On an unusually warm November evening I noticed this green lacewing (Neuroptera: Chrysopidae) resting under my porch light. Many insects in this order are attracted to lights, providing opportunities to collect them.
Like many insects green lacewings lose their color when preserved in alcohol. Regardless of coloration, in the photo above you can see the four large wings of similar size and shape that are typical of this order.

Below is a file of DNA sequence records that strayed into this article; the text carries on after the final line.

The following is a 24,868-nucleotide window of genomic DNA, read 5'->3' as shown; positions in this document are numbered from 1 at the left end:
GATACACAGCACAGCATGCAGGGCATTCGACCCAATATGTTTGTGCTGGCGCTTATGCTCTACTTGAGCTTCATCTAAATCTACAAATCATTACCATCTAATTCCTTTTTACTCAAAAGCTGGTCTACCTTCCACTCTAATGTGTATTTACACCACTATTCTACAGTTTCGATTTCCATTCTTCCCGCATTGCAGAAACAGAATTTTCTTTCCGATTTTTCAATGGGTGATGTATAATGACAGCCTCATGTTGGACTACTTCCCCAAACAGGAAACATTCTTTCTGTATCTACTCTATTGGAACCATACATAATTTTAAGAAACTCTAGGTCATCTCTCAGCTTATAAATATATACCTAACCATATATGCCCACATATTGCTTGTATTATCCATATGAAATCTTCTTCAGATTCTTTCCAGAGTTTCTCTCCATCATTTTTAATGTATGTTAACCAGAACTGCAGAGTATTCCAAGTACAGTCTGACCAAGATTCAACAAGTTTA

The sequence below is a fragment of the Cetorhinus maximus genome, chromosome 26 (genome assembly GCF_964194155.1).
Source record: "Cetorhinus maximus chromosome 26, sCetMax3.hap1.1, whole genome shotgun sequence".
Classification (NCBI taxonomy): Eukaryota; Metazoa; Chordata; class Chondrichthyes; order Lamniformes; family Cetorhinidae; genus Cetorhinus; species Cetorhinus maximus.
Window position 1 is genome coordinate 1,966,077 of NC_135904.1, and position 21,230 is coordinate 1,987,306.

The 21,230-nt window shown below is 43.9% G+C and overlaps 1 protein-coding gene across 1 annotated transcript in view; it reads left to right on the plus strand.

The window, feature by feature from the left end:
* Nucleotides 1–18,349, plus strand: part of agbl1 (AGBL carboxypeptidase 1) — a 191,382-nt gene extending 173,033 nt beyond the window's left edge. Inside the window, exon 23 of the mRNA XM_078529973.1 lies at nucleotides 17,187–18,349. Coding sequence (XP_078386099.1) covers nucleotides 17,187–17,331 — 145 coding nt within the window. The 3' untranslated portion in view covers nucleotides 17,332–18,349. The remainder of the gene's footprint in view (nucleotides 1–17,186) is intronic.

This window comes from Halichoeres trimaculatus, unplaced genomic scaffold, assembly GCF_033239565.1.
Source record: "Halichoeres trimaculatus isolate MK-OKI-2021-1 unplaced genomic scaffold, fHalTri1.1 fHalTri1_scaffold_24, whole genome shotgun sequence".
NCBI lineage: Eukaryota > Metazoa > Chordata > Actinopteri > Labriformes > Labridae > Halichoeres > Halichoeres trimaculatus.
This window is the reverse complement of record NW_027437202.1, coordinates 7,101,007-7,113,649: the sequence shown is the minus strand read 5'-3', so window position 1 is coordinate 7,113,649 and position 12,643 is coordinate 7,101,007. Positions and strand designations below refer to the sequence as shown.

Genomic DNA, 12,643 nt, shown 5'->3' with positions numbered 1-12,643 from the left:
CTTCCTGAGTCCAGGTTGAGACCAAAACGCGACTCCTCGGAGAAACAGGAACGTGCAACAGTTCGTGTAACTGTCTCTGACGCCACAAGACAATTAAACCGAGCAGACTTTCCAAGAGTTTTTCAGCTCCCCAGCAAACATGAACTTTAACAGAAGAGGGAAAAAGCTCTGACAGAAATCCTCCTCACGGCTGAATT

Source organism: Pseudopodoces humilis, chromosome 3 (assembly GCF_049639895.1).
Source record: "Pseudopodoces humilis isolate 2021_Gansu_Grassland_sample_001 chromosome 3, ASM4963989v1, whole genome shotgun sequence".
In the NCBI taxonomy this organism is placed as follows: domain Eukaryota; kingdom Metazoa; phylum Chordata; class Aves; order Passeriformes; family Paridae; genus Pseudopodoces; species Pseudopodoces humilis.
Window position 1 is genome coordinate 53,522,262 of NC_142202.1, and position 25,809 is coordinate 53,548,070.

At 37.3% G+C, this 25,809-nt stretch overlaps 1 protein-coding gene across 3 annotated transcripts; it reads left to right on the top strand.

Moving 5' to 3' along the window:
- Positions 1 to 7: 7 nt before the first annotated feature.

Green lacewings are important as predators of crop pests. While the adults of only a few species feed on other insects, the larvae of all species are strictly predaceous. Some of their favorite prey include economically destructive aphids (Hemiptera: Aphididae). For this reason they’re sold commercially as biocontrol agents.